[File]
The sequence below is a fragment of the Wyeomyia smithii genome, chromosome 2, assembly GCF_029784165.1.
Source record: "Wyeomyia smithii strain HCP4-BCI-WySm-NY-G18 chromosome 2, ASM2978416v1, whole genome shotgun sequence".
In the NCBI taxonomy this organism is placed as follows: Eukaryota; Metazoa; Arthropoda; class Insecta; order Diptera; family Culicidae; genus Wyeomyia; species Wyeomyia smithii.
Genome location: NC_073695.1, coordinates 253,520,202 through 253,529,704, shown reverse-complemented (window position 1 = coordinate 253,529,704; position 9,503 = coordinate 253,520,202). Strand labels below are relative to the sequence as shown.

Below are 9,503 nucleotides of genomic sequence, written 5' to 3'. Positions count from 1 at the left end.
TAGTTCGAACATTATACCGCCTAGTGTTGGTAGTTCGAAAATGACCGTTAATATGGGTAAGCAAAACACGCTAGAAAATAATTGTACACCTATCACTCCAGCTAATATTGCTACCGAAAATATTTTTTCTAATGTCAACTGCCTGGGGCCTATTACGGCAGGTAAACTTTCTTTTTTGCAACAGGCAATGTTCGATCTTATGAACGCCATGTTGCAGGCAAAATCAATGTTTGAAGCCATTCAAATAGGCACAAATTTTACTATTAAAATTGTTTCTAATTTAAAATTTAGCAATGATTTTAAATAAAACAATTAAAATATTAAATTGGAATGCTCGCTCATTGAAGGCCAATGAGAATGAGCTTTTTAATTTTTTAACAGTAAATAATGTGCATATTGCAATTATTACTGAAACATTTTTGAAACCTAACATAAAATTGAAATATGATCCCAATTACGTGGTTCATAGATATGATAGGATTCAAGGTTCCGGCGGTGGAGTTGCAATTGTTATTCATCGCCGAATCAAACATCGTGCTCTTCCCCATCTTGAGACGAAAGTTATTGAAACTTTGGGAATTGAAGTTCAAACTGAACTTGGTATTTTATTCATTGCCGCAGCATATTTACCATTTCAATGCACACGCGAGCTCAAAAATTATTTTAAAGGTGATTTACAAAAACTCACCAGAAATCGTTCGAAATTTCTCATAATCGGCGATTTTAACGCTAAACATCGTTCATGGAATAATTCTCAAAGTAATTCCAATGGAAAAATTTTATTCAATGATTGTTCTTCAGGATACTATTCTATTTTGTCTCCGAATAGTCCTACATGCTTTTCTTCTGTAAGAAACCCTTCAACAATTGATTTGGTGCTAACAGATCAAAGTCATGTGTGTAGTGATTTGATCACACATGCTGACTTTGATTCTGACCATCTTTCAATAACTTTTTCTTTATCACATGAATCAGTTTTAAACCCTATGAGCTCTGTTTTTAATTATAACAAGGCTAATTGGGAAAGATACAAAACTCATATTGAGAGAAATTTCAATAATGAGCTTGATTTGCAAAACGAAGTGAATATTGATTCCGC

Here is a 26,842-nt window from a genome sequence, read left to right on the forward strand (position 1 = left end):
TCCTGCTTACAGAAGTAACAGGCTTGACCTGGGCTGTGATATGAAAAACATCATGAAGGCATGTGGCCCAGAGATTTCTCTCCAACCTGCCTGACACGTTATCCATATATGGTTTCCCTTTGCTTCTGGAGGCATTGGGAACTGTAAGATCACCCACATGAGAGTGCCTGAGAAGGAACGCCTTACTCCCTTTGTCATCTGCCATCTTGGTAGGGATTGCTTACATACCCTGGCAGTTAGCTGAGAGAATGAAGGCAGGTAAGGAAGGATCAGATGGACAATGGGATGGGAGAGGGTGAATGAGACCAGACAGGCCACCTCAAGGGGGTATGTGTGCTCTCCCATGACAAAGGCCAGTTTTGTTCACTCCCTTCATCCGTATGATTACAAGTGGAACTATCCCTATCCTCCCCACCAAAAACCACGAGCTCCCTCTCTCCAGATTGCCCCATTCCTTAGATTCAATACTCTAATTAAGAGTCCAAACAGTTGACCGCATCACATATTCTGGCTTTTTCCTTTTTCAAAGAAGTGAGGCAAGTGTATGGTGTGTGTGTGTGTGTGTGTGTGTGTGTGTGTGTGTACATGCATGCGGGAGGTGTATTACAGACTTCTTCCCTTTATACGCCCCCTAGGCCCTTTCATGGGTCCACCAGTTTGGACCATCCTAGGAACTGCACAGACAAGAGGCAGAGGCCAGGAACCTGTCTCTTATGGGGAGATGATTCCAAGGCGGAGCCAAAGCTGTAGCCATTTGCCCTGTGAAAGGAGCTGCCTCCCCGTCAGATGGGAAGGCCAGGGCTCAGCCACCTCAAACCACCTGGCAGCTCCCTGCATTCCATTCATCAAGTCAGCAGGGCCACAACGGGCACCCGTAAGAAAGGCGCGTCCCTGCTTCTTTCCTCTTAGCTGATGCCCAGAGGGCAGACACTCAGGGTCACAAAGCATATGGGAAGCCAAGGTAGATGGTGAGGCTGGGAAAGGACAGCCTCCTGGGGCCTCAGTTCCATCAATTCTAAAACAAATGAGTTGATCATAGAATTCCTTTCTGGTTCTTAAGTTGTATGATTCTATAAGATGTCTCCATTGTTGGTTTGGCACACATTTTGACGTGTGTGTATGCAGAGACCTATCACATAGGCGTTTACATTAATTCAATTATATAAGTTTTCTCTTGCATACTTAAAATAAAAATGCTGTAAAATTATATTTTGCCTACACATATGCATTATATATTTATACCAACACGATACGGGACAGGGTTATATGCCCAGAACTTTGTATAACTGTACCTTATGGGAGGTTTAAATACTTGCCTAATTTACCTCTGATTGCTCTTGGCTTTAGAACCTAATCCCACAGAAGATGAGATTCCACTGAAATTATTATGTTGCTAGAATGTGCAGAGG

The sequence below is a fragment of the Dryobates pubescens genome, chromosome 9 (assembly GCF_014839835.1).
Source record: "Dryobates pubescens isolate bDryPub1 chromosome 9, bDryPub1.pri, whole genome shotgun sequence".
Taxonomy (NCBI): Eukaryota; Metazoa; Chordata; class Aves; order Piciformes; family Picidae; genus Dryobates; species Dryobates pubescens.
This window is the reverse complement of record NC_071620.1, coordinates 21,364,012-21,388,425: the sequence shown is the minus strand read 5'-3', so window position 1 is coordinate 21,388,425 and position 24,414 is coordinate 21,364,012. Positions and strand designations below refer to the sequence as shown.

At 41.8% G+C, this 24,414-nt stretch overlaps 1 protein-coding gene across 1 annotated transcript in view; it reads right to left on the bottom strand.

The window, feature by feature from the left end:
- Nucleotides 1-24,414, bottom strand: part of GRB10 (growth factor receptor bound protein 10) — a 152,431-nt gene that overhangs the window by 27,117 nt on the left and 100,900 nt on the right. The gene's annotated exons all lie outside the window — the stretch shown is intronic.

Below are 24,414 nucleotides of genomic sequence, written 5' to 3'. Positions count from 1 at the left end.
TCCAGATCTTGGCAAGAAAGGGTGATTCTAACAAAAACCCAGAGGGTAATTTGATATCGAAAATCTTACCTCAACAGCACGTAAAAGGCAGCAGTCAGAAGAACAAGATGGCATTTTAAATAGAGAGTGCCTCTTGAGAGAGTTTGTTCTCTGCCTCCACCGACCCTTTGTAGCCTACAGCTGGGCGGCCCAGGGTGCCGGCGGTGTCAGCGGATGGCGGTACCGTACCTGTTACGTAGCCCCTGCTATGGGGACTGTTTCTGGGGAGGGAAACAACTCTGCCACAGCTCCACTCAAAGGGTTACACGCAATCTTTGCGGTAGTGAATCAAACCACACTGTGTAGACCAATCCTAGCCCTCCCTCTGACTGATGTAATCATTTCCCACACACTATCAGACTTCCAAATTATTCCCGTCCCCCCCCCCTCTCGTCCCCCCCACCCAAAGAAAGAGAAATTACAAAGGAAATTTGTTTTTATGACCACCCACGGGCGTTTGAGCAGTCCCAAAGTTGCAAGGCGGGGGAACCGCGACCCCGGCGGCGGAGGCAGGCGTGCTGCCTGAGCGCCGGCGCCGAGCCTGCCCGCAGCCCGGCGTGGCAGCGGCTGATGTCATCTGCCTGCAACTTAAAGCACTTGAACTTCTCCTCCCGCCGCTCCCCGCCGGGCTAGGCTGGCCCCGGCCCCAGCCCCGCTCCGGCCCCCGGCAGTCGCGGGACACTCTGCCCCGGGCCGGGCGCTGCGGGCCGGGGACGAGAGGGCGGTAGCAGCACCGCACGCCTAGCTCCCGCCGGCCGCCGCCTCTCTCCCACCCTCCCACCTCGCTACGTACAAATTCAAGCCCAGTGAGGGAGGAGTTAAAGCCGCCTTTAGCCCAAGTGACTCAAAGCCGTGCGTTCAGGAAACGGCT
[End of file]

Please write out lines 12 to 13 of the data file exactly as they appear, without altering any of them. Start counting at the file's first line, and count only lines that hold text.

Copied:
This window is the reverse complement of record NC_071620.1, coordinates 21,364,012-21,388,425: the sequence shown is the minus strand read 5'-3', so window position 1 is coordinate 21,388,425 and position 24,414 is coordinate 21,364,012. Positions and strand designations below refer to the sequence as shown.

At 41.8% G+C, this 24,414-nt stretch overlaps 1 protein-coding gene across 1 annotated transcript in view; it reads right to left on the bottom strand.